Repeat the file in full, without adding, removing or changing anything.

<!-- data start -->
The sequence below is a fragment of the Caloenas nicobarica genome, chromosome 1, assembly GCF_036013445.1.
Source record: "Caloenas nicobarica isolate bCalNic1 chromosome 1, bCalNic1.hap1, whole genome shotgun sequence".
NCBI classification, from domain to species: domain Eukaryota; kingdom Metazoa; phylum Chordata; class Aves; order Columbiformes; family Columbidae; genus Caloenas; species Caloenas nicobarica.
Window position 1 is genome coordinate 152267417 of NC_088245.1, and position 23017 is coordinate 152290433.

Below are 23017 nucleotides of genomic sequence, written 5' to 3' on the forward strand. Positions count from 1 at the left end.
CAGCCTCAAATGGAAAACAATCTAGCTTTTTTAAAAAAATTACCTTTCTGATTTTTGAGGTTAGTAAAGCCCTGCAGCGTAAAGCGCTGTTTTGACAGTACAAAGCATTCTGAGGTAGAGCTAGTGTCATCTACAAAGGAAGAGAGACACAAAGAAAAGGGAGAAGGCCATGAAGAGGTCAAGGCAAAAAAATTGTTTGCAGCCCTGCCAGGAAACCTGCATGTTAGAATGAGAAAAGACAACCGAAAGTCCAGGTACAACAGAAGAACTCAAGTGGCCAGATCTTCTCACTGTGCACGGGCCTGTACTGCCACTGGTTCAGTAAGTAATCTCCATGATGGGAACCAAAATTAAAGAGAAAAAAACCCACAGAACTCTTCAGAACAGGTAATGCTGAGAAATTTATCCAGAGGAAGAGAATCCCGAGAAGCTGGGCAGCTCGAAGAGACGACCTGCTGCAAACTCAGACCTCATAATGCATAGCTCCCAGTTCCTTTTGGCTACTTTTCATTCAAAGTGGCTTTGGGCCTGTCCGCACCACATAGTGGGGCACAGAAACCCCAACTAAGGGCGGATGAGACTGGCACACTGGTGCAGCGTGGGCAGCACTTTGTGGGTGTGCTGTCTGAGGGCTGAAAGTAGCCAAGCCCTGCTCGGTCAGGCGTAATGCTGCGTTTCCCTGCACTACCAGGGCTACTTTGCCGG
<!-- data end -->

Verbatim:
The sequence below is a fragment of the Caloenas nicobarica genome, chromosome 1, assembly GCF_036013445.1.
Source record: "Caloenas nicobarica isolate bCalNic1 chromosome 1, bCalNic1.hap1, whole genome shotgun sequence".
NCBI classification, from domain to species: domain Eukaryota; kingdom Metazoa; phylum Chordata; class Aves; order Columbiformes; family Columbidae; genus Caloenas; species Caloenas nicobarica.
Window position 1 is genome coordinate 152267417 of NC_088245.1, and position 23017 is coordinate 152290433.

Below are 23017 nucleotides of genomic sequence, written 5' to 3' on the forward strand. Positions count from 1 at the left end.
CAGCCTCAAATGGAAAACAATCTAGCTTTTTTAAAAAAATTACCTTTCTGATTTTTGAGGTTAGTAAAGCCCTGCAGCGTAAAGCGCTGTTTTGACAGTACAAAGCATTCTGAGGTAGAGCTAGTGTCATCTACAAAGGAAGAGAGACACAAAGAAAAGGGAGAAGGCCATGAAGAGGTCAAGGCAAAAAAATTGTTTGCAGCCCTGCCAGGAAACCTGCATGTTAGAATGAGAAAAGACAACCGAAAGTCCAGGTACAACAGAAGAACTCAAGTGGCCAGATCTTCTCACTGTGCACGGGCCTGTACTGCCACTGGTTCAGTAAGTAATCTCCATGATGGGAACCAAAATTAAAGAGAAAAAAACCCACAGAACTCTTCAGAACAGGTAATGCTGAGAAATTTATCCAGAGGAAGAGAATCCCGAGAAGCTGGGCAGCTCGAAGAGACGACCTGCTGCAAACTCAGACCTCATAATGCATAGCTCCCAGTTCCTTTTGGCTACTTTTCATTCAAAGTGGCTTTGGGCCTGTCCGCACCACATAGTGGGGCACAGAAACCCCAACTAAGGGCGGATGAGACTGGCACACTGGTGCAGCGTGGGCAGCACTTTGTGGGTGTGCTGTCTGAGGGCTGAAAGTAGCCAAGCCCTGCTCGGTCAGGCGTAATGCTGCGTTTCCCTGCACTACCAGGGCTACTTTGCCGG